Opinion 587

By Committee on Professional Ethics

NEW YORK STATE BAR ASSOCIATION
Committee on Professional Ethics

Opinion #587 -12/15/1987 (11-87)

Modifies NY State 165 (1970), 173 (1970) and 260 (1972)Topic: Public defender; Private clients; Appearance of impropriety
Digest: Proper for a part-time public defender, contacted directly for private representation, to continue such representation even though application for public defender assistance is later made; Proper for a parttime public defender to represent privately a person who contacted the office of public defender only when, after diligent efforts, the client is unable to find other qualified counsel
Code: Canon 9; EC9-2

QUESTION

May a part-time Public Defender ethically accept a suspect/accused as a private client in the following circumstances:1. When a criminal defendant contacts a part-time Public Defender for private representation, but also desires to determine whether appointed representation is available?2. When a part-time Public Defender recommends that a proposed private client first apply for appointed representation?3. When a proposed Public Defender client, after being found ineligible for appointed representation, is unable after reasonable efforts to find other qualified private counsel willing to take the case on financial terms the client can afford?

OPINION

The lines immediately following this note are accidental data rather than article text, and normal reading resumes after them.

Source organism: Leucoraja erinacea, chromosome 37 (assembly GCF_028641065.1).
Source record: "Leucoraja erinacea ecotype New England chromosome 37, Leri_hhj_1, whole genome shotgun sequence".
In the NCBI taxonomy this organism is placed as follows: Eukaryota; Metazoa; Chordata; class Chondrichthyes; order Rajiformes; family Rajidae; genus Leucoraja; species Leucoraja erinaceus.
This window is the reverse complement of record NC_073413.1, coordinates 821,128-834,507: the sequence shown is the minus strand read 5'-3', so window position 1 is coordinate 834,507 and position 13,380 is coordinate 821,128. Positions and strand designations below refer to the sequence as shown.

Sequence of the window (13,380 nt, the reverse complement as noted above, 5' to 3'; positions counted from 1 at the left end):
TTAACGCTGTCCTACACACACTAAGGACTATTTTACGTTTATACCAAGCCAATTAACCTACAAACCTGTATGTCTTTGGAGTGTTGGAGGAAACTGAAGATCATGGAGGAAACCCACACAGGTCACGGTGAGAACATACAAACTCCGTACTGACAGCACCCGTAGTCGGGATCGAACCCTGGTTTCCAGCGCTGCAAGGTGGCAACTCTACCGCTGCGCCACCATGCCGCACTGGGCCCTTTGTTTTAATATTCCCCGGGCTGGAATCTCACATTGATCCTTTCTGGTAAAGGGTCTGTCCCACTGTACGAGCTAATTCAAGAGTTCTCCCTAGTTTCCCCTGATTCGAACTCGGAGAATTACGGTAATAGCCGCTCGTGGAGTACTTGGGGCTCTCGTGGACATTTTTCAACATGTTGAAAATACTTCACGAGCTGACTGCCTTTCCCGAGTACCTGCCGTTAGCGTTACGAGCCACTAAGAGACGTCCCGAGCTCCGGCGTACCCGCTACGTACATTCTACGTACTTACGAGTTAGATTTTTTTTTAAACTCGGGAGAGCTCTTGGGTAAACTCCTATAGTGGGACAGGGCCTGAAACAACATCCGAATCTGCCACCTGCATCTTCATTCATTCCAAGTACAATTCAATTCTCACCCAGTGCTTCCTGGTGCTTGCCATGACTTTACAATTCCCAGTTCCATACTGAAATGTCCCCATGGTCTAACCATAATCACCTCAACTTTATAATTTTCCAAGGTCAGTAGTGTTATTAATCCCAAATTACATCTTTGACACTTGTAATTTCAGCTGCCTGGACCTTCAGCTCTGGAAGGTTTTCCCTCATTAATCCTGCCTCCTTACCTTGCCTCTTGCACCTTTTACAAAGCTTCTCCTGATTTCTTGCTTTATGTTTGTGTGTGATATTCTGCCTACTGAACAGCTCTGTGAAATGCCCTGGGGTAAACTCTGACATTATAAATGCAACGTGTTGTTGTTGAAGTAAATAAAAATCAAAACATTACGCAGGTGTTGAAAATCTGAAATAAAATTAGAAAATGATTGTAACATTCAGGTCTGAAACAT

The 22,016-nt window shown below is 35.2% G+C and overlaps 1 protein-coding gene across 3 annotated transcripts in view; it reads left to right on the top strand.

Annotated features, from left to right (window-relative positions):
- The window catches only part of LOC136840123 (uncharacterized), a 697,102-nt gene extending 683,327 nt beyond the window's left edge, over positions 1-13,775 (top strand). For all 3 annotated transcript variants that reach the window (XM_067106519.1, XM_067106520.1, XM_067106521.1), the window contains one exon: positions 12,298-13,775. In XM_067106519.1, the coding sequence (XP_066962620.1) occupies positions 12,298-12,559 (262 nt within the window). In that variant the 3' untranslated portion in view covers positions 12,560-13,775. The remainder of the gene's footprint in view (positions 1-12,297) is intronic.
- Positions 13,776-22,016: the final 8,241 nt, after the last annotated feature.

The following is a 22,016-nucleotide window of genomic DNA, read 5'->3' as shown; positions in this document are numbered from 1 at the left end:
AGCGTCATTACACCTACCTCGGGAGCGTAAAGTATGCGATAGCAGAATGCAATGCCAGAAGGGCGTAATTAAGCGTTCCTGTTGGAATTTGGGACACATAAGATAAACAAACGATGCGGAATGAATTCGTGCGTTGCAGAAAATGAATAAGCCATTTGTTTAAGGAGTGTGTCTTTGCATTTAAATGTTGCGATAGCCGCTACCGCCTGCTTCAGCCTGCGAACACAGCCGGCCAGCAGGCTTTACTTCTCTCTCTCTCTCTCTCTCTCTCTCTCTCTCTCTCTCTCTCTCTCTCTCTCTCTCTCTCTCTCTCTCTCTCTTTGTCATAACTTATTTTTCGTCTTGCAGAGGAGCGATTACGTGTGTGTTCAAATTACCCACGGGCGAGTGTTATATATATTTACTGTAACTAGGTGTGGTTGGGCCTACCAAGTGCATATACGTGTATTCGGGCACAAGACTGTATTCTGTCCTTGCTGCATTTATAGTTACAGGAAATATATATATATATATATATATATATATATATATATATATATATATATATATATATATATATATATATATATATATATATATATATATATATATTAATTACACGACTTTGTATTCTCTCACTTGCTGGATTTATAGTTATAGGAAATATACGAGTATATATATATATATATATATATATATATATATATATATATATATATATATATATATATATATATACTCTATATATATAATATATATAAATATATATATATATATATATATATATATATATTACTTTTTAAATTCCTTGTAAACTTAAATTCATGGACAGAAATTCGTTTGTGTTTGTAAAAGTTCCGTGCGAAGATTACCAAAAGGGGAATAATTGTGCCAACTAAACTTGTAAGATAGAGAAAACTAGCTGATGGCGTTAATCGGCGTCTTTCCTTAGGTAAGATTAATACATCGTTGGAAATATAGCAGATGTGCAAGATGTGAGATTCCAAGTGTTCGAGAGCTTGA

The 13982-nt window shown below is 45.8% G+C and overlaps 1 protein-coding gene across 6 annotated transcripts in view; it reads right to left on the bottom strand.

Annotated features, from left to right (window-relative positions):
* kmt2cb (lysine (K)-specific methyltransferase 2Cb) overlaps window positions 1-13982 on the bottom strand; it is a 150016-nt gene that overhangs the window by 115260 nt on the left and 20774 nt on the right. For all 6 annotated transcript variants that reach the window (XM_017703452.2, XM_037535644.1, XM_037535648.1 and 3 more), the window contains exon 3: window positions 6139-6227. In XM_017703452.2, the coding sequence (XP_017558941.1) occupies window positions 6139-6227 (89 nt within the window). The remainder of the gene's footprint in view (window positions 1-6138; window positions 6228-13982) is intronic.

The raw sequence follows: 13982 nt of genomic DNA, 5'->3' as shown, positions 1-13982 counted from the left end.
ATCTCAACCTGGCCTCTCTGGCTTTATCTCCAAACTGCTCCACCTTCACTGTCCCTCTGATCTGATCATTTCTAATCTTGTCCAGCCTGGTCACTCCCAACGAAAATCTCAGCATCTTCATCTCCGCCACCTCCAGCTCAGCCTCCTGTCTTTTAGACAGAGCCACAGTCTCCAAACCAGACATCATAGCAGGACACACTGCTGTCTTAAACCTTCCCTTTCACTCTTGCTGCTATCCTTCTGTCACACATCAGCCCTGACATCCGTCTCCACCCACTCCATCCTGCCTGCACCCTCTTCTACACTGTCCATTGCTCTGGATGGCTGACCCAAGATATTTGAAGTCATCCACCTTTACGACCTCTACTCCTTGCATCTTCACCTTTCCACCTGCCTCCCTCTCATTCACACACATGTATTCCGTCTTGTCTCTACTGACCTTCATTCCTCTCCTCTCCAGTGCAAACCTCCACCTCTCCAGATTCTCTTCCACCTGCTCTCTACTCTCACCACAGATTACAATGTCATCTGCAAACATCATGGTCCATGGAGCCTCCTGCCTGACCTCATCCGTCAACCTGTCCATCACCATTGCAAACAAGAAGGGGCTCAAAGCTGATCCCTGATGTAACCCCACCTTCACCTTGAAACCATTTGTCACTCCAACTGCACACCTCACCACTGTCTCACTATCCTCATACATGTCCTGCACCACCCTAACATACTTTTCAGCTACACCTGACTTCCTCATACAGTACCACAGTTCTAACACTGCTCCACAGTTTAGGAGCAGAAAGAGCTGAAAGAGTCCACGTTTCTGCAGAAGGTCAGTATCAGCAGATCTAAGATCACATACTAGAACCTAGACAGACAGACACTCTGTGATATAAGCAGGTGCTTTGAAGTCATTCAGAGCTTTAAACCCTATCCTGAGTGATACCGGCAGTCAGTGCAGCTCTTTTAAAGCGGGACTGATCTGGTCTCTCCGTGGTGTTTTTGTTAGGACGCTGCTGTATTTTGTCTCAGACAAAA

The questions posed concern the ethical duties of a part-time Public Defender who is contacted for private representation of a suspect/accused. In the first two situations, we are advised that the prospective client has sought out a part-time Public Defender for private representation based upon the reputation of the attorney, a third-party recommendation, or other similar factor. The initial contact with the attorney has not resulted simply from an application for Public Defender representation. At the same time, either the prospective client or the attorney has felt it appropriate to exhaust the possibility that Public Defender assistance might be available. In the inquirer’s county, the Court, not the Public Defender’s office, determines an applicant’s eligibility to receive Public Defender’s assistance. In the third situation, the prospective client, having been found ineligible for Public Defender’s assistance, has tried without success to obtain other private counsel, and then has requested private representation by an attorney who is a part-time Public Defender.In addressing these questions, we start with the general principles applicable to private representation by part-time Public Defenders. The past opinions of this Committee have concluded that a part-time Public Defender may engage in private criminal defense work, at least when ‘the client had never requested the services of the public defender’s office.” N.Y. State 173 (1970) This Committee has stated, however, that it would not be ethically proper for a part-time Public Defender to accept a private retainer from a client who had contacted the office for assigned representation.In NY State 165 (1970), this Committee focused on the concern that the office of Public Defender not be perceived as a feeder in building a private law practice. Relying on Canon 9 and EC 9-2, the Committee concluded that subsequent private representation by a part-time Public Defender who had been contacted by an accused seeking assigned representation ‘would clearly undermine confidence in the integrity of the profession.’ The Committee was of the opinion that safeguards to assure that the accused was advised of the right to select other counsel, and to establish the voluntariness of the decision to select a Public Defender as a private counsel, were insufficient to protect against an appearance of impropriety. The Committee stated that the only way to dispel the impression of possible impropriety was to forbid any such private representation of anyone contacting the Public Defender for assigned representation.In NY State 260 (1972), the Committee adhered to its firm rule against subsequent private representation of any client who originally sought Public Defender representation. What was significant was that “the client’s initial contact was with the public defender’s office,’ a circumstance that the Committee concluded might give rise to a suspicion of impropriety if any member of the office were later retained as private counsel for the client.The professional ethics committees of other states have expressed similar concerns in response to similar inquiries. South Carolina Bar Opinion 1-79; 23 South Carolina Bar Transcript 1979, at 11; indexed in Maru’s Digest (1980) at No. 12733 (a public defender may not refer a criminal defendant to his law partner). In Oregon, the State Bar Committee has stated that a parttime public defender ethically may accept private employment so long as the suspect/accused contacts the attorney directly and the attorney does not use the situation to solicit private employment. Oregon State Bar Opinion 220 (July 29, 1972); indexed in Maru’s Digest (1975) at No. 9781. The Illinois Bar Committee permitted a part-time public defender to accept a private retainer from a person determined by the court to be ineligible for public assistance so long as the attorney is freely and independently employed. Illinois Bar Opinion 406 (1973), 62 Ill B.J. 51 (1973), indexed in Maru’s Digest (1975) at No 8326.The Committee believes the situations posed by the first two questions fall outside the rule prohibiting subsequent private representation by a part-time Public Defender. In each instance, the contact with the individual attorney was the result of independent factors, and not the consequence merely of a request to the office of the Public Defender or to a court for appointed representation. That the possibility of public assistance will also be explored, either at the client’s or the attorney’s suggestion, should not disqualify the attorney, nor compel the prospective client to seek other representation. Otherwise, a defendant will be deprived of choice of private counsel, or will be discouraged from applying for appointed representation.As to the third question, the Committee recognizes that there may be circumstances where a prospective client may be found ineligible for appointed representation but may lack the ability to pay an up-front fee to qualified private counsel For instance, the inquirer has cited an example of a person able to make weekly payments from a worker’s compensation award, but unable after reasonable inquiries to find qualified counsel willing to accept a retainer permitting periodic payments.Where, after diligent inquiry, no other qualified attorneys are available to take the case on terms the prospective client can afford, then as a last resort, the part-time Public Defender may take the case as a private attorney. The concerns underlying NY State 165 (1970), NY State 173 (1970) and N Y State 260 (1972) no longer apply with the same force. Rather than securing an advantage from the office of Public Defender, the attorney is performing a service by providing representation to those of modest means.For the reasons stated, the questions are each answered in the affirmative.